The executable of a library is placed in the directory:


If either of these directories does not exist, they are created.

The CPU and OS can be changed by using the following options:

./fpmake --CPU=PPC --OS=Darwin

where the CPU switch takes one from:

  • Arm
  • I386
  • PPC
  • X86_64
  • M68K
  • PPC64

and OS takes one from:

  • Amiga
  • Atari
  • Darwin
  • FreeBSD
  • Go32v2
  • Linux
  • MacOS
  • MorphOS
  • NetBSD
  • Netware
  • NetwLibc
  • OpenBSD
  • OS2
  • PalmOS
  • Solaris
  • Win32
  • Win64
  • WinCE
  • Emx


./fpmake clean

Will clean units (i.e. ones that have been added with AddUnit).


./fpmake install

Will install the project to the default location given in fpmake.pp. You can alter the install location with the following command:

fpmake --baseinstalldir='c:\program files\my package';

There are two installer classes implemented:


Does not set the base output directory, this needs to be set in either the code...

  with Installer(TBasicInstaller) do
    Defaults.BaseInstallDir := 'c:\fpmake_test\';
    {$i fpmake.inc}

... or with the commandline option -B or --baseinstalldir. Either way the use of TBasicInstaller needs to be initiated with the Installer(TBasicInstaller) function.


Sets the output directory in code. This is done in several consecutive steps.

  1. Value of FPCDIR environment variable
  2. Hardcoded value

Just like TBasicInstaller it is possible to use commandline options to control the base install directory.


./fpmake archive

will create a zip.

The default filename of the archive is:




when no version is defined.

It is possible to modify the archive filename by setting the FileName property:

  with Installer do
    FileName := 'myfile.zip';


To create a manifest file suitable for import into a repository FPC will use the manifest command.

An example manifest file is shown below.

  <?xml version="1.0"?>
  <package name="my-package">
   <version major="0" minor="7" micro="6" build="1"/>
   <author>my name</author>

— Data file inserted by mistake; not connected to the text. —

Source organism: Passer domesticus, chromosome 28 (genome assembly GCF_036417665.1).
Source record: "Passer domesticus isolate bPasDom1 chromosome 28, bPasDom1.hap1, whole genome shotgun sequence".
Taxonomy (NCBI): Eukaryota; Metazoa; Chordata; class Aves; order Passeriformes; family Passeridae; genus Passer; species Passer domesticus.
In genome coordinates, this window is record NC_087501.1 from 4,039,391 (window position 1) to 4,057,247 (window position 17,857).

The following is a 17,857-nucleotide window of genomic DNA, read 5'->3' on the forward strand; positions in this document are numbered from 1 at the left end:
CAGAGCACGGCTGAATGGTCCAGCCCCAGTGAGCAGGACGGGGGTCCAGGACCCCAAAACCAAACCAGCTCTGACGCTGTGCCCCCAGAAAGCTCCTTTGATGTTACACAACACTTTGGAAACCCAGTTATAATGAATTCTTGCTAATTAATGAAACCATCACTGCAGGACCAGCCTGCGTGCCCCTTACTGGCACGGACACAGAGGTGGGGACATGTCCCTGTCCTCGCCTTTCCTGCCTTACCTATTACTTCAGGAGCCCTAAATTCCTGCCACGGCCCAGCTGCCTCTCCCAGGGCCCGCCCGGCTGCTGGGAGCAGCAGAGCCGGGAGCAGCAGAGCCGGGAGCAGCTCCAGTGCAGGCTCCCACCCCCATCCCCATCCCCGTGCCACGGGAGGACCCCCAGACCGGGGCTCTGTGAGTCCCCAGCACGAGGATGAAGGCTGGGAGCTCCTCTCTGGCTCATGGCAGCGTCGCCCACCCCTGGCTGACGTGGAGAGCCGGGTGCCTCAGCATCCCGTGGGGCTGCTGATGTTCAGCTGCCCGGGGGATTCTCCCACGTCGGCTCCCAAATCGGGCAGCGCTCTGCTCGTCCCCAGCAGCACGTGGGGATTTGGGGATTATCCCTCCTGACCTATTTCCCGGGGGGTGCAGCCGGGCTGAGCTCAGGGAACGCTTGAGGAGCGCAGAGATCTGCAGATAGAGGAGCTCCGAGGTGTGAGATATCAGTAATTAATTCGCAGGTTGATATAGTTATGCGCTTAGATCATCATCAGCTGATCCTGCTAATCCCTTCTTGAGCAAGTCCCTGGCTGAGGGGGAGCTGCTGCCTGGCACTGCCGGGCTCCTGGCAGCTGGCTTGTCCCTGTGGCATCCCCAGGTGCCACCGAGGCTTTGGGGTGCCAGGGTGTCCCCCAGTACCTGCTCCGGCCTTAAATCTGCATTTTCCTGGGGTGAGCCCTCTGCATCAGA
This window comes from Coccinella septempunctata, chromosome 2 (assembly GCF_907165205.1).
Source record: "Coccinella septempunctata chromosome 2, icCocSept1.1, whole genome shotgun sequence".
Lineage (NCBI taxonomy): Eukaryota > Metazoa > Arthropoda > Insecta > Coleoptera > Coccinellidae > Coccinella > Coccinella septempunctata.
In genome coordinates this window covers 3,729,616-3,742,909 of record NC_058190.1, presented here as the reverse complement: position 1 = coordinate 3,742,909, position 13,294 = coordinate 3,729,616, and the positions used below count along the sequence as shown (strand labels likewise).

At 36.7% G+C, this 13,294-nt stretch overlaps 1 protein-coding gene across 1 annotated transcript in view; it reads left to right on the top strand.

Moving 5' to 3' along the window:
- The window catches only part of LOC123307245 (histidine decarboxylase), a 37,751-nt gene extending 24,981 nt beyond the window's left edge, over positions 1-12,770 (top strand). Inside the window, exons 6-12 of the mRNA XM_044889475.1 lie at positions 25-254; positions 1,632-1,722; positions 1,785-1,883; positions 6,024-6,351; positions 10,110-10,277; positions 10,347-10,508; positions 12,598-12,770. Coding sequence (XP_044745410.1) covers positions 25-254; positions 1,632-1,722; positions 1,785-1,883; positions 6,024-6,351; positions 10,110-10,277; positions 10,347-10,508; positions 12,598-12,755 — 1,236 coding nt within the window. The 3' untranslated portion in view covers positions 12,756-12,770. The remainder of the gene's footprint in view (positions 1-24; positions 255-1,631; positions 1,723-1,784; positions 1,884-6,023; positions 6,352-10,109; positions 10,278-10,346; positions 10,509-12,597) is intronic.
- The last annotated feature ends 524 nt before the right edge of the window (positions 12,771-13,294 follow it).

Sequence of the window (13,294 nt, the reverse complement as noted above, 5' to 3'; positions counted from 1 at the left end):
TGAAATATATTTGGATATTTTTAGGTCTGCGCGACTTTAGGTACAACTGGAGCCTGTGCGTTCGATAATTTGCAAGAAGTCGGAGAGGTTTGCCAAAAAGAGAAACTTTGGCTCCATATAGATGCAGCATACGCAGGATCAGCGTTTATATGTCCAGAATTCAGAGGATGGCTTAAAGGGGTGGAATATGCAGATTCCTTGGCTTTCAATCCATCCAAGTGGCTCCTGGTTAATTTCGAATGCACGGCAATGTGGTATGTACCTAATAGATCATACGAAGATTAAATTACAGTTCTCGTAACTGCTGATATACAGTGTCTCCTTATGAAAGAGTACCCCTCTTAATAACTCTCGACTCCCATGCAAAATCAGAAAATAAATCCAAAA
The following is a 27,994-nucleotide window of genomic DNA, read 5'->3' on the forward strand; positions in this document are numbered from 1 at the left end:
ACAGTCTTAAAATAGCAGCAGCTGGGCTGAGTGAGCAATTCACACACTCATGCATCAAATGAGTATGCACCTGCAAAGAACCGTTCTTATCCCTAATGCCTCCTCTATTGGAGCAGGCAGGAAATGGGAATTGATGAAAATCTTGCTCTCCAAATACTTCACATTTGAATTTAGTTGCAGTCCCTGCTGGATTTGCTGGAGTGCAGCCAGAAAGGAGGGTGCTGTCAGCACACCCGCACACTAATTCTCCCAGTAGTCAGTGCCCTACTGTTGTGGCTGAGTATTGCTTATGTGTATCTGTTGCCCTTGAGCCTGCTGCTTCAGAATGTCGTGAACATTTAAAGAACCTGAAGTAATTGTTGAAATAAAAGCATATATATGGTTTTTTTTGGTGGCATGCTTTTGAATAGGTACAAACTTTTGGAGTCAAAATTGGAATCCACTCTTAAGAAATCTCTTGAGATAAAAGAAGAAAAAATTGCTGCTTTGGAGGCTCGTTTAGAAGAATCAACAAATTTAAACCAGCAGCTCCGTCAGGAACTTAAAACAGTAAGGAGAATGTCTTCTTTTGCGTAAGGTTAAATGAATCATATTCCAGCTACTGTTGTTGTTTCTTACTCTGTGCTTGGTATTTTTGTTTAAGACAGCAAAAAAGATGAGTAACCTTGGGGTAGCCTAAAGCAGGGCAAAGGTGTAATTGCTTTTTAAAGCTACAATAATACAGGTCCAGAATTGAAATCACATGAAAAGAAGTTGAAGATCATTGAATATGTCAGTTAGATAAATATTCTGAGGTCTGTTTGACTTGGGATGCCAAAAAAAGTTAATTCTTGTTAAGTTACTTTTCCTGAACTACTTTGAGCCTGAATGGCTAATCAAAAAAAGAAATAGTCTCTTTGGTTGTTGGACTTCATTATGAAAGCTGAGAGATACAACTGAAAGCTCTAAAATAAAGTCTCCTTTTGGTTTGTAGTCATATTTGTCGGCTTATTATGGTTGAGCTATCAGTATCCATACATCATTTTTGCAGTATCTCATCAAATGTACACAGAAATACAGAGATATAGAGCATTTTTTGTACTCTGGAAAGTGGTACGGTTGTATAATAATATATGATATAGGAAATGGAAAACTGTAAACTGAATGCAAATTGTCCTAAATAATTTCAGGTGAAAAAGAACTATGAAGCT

<description>this is the package description</description>
     <package packagename="rtl"/>

This manifest file was created using the following code:

  with Installer do
    P := AddPackage('my-package');

    P.Author := 'my name';
    P.License := 'GPL';
    {$ifdef VER2_2_2} P.ExternalURL {$else} P.HomepageURL {$endif}
      := 'http://www.freepascal.org/';
    P.Email := 'myname@freepascal.org';
    P.Description := 'this is the package description';
    P.Version := '0.7.6-1';

    // ...;


Common error messages

A few common error messages are explained here

Unknown target for unit "[unitname]" in dependencies for [targetname] in package [packagename]

This indicates a problem in the fpmake.pp file. There is a dependency on a unit, added using Target.Dependencies.AddUnit('unitname'). But there is no corresponding target added to the package with the same unitname.

In other words: for every dependency on a unit, there must be a corresponding target within the same package. When there is a dependency on a unit in another package, add a dependency on that package. A dependency on a single file within a different package will not work.

Also note that the unit name has to be without the extension of the corresponding file. (Target.Dependencies.AddUnit('unitnams.pas') will not work, while Targets.Addunit requires the extension to be present)